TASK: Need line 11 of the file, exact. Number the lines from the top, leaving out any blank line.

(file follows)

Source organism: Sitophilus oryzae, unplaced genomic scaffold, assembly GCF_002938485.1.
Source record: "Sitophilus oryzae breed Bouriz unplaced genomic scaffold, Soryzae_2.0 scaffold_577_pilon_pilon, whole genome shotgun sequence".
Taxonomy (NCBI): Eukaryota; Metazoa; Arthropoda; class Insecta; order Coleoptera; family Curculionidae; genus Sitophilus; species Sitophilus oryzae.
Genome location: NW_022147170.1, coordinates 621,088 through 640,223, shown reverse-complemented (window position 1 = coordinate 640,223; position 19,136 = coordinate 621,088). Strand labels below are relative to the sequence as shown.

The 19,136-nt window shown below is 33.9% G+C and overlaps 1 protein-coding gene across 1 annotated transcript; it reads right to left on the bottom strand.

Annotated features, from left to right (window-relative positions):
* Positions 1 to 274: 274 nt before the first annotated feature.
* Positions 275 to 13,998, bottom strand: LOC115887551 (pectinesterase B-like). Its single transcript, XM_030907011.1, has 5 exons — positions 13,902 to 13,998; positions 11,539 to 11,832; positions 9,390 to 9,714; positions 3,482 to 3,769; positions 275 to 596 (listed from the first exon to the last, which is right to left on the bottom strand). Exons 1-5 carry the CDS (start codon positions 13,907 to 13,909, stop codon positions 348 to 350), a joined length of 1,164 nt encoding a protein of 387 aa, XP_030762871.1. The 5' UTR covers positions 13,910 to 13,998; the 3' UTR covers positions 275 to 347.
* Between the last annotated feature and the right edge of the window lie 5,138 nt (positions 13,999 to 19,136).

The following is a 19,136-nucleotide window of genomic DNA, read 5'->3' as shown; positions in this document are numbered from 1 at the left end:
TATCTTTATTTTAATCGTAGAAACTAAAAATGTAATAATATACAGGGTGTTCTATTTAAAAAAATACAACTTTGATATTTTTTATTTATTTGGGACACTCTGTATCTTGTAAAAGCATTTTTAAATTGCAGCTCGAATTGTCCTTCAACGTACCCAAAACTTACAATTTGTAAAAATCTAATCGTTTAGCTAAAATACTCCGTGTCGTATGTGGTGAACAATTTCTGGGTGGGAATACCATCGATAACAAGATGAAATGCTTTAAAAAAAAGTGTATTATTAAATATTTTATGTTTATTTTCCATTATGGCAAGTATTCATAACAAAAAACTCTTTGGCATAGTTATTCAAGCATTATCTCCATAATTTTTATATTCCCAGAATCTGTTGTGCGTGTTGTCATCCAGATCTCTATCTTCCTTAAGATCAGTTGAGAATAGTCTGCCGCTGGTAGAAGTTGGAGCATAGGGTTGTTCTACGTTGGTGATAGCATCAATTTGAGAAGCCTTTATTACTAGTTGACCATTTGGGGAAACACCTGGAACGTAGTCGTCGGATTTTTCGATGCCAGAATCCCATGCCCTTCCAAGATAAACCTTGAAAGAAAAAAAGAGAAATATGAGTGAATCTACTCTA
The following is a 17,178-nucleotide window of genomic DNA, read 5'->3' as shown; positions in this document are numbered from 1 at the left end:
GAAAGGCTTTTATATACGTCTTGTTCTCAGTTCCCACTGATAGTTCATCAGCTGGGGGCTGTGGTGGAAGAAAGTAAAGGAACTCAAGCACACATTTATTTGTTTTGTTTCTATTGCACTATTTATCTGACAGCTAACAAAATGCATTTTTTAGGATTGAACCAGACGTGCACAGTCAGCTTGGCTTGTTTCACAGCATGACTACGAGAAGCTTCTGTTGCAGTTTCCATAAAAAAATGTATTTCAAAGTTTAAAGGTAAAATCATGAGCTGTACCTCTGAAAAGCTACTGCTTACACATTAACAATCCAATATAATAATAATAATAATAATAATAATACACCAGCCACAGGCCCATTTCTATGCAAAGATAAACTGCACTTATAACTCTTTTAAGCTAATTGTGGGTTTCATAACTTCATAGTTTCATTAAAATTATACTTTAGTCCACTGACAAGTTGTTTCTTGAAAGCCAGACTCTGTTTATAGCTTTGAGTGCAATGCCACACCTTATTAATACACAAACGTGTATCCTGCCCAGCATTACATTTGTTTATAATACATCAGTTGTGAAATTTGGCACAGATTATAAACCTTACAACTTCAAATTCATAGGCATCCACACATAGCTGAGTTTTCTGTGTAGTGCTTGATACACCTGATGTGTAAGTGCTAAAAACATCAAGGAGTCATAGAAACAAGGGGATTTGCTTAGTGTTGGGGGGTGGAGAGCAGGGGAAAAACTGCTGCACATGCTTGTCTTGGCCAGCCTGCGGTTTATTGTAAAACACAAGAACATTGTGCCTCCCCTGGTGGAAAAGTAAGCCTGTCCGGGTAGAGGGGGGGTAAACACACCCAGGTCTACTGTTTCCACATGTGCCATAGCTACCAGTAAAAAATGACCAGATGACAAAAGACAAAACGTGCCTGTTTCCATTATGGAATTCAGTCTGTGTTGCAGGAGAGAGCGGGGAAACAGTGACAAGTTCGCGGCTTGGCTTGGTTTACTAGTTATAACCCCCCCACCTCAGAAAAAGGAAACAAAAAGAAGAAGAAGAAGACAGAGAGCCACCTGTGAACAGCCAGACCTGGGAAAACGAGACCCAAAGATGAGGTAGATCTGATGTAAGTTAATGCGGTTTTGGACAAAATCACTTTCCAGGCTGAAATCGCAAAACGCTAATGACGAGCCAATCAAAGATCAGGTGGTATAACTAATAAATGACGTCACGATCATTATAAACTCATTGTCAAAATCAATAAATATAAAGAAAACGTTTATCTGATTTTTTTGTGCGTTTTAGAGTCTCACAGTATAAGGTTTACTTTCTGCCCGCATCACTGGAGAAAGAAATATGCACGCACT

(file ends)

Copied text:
TATCTTTATTTTAATCGTAGAAACTAAAAATGTAATAATATACAGGGTGTTCTATTTAAAAAAATACAACTTTGATATTTTTTATTTATTTGGGACACTCTGTATCTTGTAAAAGCATTTTTAAATTGCAGCTCGAATTGTCCTTCAACGTACCCAAAACTTACAATTTGTAAAAATCTAATCGTTTAGCTAAAATACTCCGTGTCGTATGTGGTGAACAATTTCTGGGTGGGAATACCATCGATAACAAGATGAAATGCTTTAAAAAAAAGTGTATTATTAAATATTTTATGTTTATTTTCCATTATGGCAAGTATTCATAACAAAAAACTCTTTGGCATAGTTATTCAAGCATTATCTCCATAATTTTTATATTCCCAGAATCTGTTGTGCGTGTTGTCATCCAGATCTCTATCTTCCTTAAGATCAGTTGAGAATAGTCTGCCGCTGGTAGAAGTTGGAGCATAGGGTTGTTCTACGTTGGTGATAGCATCAATTTGAGAAGCCTTTATTACTAGTTGACCATTTGGGGAAACACCTGGAACGTAGTCGTCGGATTTTTCGATGCCAGAATCCCATGCCCTTCCAAGATAAACCTTGAAAGAAAAAAAGAGAAATATGAGTGAATCTACTCTA